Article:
But lately I have been having a little bit of difficulty. I have got a lot on my mind. Bills to pay and a few personal issues and just the usual sort of psychic bricabrac that all of us face on a day-to-day level. Nothing huge, nothing drastic – but these last few months I have been having a hard time producting consistently.

So I’m going to use this stupid little trick to try to get myself back on the track.


Because stupid tricks work.

I’ve got another stupid trick for you.

This one involves a cooking timer. It looks like a plastic tomato. I can set it to tick for a whole hour. And that’ what I do. I set it for an hour and let that silly little plastic tomato tick on – and while it is ticking I do NOTHING but write on my manuscript.

I don’t check my e-mail.

I don’t check my Facebook.

I don’t even freaking Tweet!

When it goes “ding” I stop writing.

Oddly enough, by the time that goes ding, I usually have a thousand or so words.

I do that for two months steady and I have a book.

Still needs to be edited. Still needs to be revised.

But in two months – a thousand-freaking-words an hour and I have a fair-sized novel.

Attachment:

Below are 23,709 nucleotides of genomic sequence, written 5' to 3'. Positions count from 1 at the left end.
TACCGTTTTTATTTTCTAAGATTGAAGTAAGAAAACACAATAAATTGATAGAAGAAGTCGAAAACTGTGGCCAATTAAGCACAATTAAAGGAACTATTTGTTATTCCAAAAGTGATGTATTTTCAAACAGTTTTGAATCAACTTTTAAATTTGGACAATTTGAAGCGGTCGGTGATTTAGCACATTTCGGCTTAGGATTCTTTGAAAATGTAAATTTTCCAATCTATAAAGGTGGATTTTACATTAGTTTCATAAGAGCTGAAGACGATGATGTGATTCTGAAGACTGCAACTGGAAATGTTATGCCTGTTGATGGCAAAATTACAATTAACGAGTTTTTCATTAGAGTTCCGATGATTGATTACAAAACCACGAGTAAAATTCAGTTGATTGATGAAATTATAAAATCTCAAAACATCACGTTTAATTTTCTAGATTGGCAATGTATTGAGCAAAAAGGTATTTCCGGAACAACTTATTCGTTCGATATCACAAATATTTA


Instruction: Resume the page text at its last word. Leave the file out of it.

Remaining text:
So that’s all there is folks. People wonder what it takes to write a book.

All that it takes is a red plastic tomato cooking timer, one calender, and a red Sharpee marker.

This isn’t freaking rocket science.

Stupid tricks work.

Yours in storytelling,

Steve Vernon

PS: I should mention that I got that tomato-timer trick from an entry in Salt Lines from Nova Scotia writer Gwen Davies http://writers.ns.ca/members/profile/64

And if you want to learn more about Salt Lines – https://stevevernonstoryteller.wordpress.com/2012/06/29/seeking-inspiration-in-writing/

Rhino Hide – Dealing With Rejection

I started writing back in the mid-eighties. I sold short stories, poetry, articles and book reviews to small press magazines all across the country. Magazines with names like City Slab, The Horror Show, Flesh & Blood, Cemetery Dance, Red Scream, Lunatic Chameleon, Terror Time Again, Doppleganger, Four Stix, Gas, After Hours, Not One of Us, Midnight Zoo, Horror Garage – and a lot more that I can’t readily remember.

People are always asking me how many stories I sold. I never really kept track. Sometimes I say it was seventy-five stories, other times I say a hundred. The fact is – there are writers out there who have sold twice as many stories. Numbers don’t mean diddly-squat.

Wait a minute. I heard that back there. I heard somebody saying that if I sold that many stories I must be freaking brilliant.

Well, my Mom thinks I am but the truth of it is that I’m really just persistent, is all.

A writer needs to be if he wants to sell at all.

Okay, so I know all about indie self-publishing. I’m hip-deep in that direction myself. But there are still an awful lot of anthologies and magazines and markets that are well worth submitting too. The fact is – you get a story accepted in a certain magazine or a certain anthology and it might just draw you enough attention to sell another few hundred self-published e-books – not to mention the cheque that you’ll recieve for your story.